I was writing a nice blog post about this week's procrastination experiment, but somewhat appropriately I got sidetracked, and it'll have to wait to next week.
I'm now in the thick of my final draft revisions. I started out wallowing around in the mud three weeks ago when it came to this. There was much discussion and gnashing of teeth at the CompuServe Forum endings thread here, and I started a new discussion on final revisions here. I hassled the ATWOP ladies by email, wailed about it on Facebook, and just generally thought that this process was a little bit more complicated than I ever realised.
Which it is, but all that was part of getting my mental processes in order, and now I've done it, things are rolling on like never before. I don't think I've enjoyed fiction writing more in the last four years than I have this week.
Most of you know that I'm a very process driven writer. That may be an understatement (grin). I need my little ducks in a row before it's clear to me how to move forwards.
At the end of my second draft, I had 170,000 words of story. About a quarter of them followed a subplot that's now going to be eliminated from the story. About a quarter of them still fitted, but headed off gradually in the wrong direction. About an eighth need to be completely rewritten. And the remaining 3/8 are fit for purpose.
This might not sound much like I have a complete second draft at all, but actually, the story itself has never been so coherent. Not on paper, quite, but in plot- I spent all day Tuesday running through the plot, creating a huge map of the rise and fall of tension, and at the end of that very useful process, I could finally see the story as a whole, and understand the place and purpose of every single scene. And that meant I had a very clear view, suddenly, of exactly what needed to happen with each and every one of those existing chapters, be they finished, half-finished, or a total mess.
The plot tension map has made several people gasp with horror over the complexity of it all, but it was actually very easy to do, and not really all that complex. Check out my rollercoaster (it's intentionally a bit fuzzy so as not to give away all my secrets- mwahaha):
I drew horizontal lines across four divided sheets of A3 paper- five of them, representing levels of tension from Lowest, through to Moderate, ending with Highest. I then drew vertical dividers for each scene. After that, easy as can be. I went back to my completed outline, and put each scene down against a level of tension. Totally arbitrary decision on the tension level of each, by the way- I just thought about what happened and took a guess.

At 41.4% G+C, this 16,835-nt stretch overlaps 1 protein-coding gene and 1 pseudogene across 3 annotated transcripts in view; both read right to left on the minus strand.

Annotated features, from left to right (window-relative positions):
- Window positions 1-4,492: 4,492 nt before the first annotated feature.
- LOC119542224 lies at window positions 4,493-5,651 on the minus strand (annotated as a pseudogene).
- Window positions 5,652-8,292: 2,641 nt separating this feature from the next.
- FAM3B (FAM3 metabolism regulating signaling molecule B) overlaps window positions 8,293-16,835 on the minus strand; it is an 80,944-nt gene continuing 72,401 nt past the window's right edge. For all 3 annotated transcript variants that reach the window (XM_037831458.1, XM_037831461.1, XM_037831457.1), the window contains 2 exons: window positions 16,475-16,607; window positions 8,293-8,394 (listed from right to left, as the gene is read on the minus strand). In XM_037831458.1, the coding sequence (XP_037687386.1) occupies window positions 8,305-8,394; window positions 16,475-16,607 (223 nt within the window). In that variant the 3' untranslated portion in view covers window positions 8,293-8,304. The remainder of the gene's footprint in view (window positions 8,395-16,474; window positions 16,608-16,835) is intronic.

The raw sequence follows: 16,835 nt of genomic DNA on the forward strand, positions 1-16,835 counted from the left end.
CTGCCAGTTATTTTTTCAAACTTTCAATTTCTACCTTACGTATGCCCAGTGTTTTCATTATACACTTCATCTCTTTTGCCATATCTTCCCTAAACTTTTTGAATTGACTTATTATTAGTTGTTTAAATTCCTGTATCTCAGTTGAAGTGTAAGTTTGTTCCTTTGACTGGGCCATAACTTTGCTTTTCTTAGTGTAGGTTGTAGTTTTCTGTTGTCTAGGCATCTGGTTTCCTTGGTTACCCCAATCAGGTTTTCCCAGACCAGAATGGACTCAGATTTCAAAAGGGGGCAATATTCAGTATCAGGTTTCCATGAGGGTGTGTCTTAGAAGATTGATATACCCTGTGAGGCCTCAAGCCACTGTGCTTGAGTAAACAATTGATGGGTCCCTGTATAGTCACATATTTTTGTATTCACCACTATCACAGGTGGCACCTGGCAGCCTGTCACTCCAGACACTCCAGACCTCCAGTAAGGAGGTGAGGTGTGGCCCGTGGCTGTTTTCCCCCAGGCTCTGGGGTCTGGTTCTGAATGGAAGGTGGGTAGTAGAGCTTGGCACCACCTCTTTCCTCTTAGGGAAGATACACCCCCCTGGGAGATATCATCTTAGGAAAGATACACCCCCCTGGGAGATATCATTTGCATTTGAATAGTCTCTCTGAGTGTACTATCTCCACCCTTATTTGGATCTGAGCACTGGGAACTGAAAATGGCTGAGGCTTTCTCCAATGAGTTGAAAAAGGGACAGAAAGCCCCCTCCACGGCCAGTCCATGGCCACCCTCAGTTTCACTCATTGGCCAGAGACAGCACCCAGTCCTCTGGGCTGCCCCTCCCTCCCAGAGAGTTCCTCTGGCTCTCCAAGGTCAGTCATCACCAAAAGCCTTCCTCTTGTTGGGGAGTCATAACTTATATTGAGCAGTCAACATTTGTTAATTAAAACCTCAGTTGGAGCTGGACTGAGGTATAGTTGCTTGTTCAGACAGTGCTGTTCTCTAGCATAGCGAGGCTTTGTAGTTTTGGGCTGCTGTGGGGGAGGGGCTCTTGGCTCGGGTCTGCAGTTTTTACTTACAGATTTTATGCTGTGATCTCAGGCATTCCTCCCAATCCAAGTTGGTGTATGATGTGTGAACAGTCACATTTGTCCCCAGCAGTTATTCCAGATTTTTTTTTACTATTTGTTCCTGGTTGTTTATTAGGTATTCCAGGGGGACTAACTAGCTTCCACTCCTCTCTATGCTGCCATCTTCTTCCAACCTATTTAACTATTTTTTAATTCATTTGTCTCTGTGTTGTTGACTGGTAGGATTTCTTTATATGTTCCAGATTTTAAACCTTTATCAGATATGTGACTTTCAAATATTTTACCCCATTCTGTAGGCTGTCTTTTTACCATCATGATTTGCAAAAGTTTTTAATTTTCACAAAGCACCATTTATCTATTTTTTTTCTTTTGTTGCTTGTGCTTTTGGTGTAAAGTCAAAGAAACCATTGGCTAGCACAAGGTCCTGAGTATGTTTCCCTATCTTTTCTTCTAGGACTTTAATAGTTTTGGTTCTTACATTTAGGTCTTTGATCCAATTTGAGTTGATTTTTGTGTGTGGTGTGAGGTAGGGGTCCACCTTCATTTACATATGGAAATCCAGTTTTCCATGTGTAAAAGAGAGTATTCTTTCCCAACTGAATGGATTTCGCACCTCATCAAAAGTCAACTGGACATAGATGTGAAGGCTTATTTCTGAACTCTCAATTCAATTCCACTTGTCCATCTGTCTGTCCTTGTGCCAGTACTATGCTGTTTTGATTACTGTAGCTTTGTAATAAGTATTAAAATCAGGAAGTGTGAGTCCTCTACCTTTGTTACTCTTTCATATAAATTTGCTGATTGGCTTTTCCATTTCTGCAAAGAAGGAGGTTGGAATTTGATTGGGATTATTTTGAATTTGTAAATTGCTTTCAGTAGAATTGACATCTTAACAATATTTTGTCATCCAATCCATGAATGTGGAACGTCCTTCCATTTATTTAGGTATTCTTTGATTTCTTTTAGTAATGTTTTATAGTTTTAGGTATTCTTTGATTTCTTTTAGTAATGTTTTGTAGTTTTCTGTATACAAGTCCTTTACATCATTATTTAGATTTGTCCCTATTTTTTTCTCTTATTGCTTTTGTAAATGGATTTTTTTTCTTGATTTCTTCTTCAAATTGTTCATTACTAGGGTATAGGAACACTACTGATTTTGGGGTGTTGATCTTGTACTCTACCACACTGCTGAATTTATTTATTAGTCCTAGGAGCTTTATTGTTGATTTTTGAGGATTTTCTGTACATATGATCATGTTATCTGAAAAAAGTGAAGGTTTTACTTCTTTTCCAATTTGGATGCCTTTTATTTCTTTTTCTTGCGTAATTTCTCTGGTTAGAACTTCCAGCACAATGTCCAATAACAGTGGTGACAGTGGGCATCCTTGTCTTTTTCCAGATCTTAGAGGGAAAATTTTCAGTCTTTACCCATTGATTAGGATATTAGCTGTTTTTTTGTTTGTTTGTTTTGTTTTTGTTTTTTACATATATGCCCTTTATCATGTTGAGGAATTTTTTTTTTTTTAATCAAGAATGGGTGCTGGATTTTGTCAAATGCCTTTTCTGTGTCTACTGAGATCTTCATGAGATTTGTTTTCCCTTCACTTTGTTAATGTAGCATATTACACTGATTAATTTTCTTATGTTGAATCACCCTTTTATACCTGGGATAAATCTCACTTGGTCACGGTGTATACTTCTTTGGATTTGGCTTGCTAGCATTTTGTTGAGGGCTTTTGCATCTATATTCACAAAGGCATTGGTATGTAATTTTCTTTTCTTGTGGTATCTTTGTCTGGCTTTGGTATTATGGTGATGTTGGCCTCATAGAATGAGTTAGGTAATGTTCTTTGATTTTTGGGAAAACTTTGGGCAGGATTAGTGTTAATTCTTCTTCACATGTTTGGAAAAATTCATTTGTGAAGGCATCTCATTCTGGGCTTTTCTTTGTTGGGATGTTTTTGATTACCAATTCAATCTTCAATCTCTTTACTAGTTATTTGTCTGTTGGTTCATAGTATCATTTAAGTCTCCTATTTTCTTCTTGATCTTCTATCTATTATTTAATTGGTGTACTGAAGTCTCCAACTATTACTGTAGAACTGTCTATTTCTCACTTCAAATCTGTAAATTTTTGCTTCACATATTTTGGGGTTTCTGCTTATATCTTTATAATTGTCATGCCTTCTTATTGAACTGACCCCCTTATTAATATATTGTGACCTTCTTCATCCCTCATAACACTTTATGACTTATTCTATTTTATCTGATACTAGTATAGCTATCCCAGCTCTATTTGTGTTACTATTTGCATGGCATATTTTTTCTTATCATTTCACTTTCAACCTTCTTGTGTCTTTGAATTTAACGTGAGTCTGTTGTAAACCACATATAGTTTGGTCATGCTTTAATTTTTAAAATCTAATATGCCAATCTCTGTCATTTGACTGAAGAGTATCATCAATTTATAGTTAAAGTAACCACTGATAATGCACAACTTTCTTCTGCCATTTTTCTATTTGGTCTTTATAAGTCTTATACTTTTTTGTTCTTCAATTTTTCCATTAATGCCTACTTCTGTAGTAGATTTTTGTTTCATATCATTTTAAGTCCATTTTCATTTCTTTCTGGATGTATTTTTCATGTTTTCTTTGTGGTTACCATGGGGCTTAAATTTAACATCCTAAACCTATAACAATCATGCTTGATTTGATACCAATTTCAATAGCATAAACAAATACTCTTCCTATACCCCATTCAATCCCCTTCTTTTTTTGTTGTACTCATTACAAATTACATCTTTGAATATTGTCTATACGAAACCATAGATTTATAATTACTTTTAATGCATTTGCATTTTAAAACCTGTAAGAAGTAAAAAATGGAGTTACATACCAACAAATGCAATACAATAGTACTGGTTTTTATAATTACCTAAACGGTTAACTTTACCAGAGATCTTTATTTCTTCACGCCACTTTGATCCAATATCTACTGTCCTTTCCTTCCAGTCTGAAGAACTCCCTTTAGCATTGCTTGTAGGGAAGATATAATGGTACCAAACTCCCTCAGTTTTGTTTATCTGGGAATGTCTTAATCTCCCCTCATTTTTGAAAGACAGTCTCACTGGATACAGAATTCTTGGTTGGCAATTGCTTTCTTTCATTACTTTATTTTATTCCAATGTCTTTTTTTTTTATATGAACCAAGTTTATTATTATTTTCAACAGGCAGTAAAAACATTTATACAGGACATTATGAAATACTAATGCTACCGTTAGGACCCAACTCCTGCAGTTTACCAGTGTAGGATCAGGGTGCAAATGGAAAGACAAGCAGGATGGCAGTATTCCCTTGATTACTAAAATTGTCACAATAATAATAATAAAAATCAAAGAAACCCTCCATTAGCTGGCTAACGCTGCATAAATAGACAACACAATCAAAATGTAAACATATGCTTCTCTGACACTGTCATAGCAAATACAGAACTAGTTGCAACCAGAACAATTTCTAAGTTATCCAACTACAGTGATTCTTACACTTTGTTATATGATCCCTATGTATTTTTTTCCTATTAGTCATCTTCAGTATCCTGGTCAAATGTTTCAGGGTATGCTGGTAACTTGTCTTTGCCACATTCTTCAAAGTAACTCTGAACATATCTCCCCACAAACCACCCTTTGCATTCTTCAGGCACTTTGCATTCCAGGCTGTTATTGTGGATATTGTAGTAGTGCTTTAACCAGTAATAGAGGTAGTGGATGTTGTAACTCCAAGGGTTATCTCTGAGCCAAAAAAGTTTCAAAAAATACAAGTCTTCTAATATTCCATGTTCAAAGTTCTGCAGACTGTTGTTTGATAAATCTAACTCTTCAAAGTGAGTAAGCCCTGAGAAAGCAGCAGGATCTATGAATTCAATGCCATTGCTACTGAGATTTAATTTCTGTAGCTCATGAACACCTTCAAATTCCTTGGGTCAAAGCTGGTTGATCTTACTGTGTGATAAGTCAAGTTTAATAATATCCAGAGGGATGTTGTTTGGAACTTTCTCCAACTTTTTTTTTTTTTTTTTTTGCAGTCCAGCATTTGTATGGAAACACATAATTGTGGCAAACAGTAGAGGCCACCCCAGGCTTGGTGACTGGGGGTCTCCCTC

After that, all I had to do was join the dots to have a visual representation of the rise and fall of the tension throughout the whole novel. I then went through and drew two more connect-the-dots lines- one for each of the two major subplots in the story. Here's a close-up, conveniently cut short just before it hits the good bits:
It's the first time I've been able to "see" the story as a whole and know that what I've written does what it's supposed to, on a structural level, at least- it takes the reader on an up and down ride of rising tension, through a nice, coherent story.
One of the things that seems to horrify about this kind of process is the idea that anyone might do it before they write, thus boxing themselves into a by-the-numbers approach that doesn't allow the story to flow. All I can say to that is, this comes after the writing is done. There's no boxing whatsoever. It's simply a way of organising my thoughts and viewing how the story unfolds, and that allows me to go back to the actual writing without worrying about whether it fits a bigger picture. I don't need to look at the forest anymore; I can hang out with the trees, knowing I'm not lost after all.
In conclusion, I'll leave you with a thought from the lovely Zan Marie Steadham on revising- we were discussing the dilemma of to rewrite, or simply revise, and how for many of us, rewriting is another form of procrastination (it is for me)- the easy way out to avoid the hard work of revising instead. I suggested that the temptation to rewrite entire scenes can be strong, but that if the curtains don't match the decor, there's no need to knock down the whole room just because you're better with a sledgehammer than a sewing machine.
Zan Marie's subsequent version of the serenity prayer for revising writers:
Let me take a sledge hammer to the scenes that need to be rebuilt from the ground up, and use a sewing machine for the ones that need only new curtains, and give me the wisdom to know the difference.
Happy revision to those riding the same rollercoaster!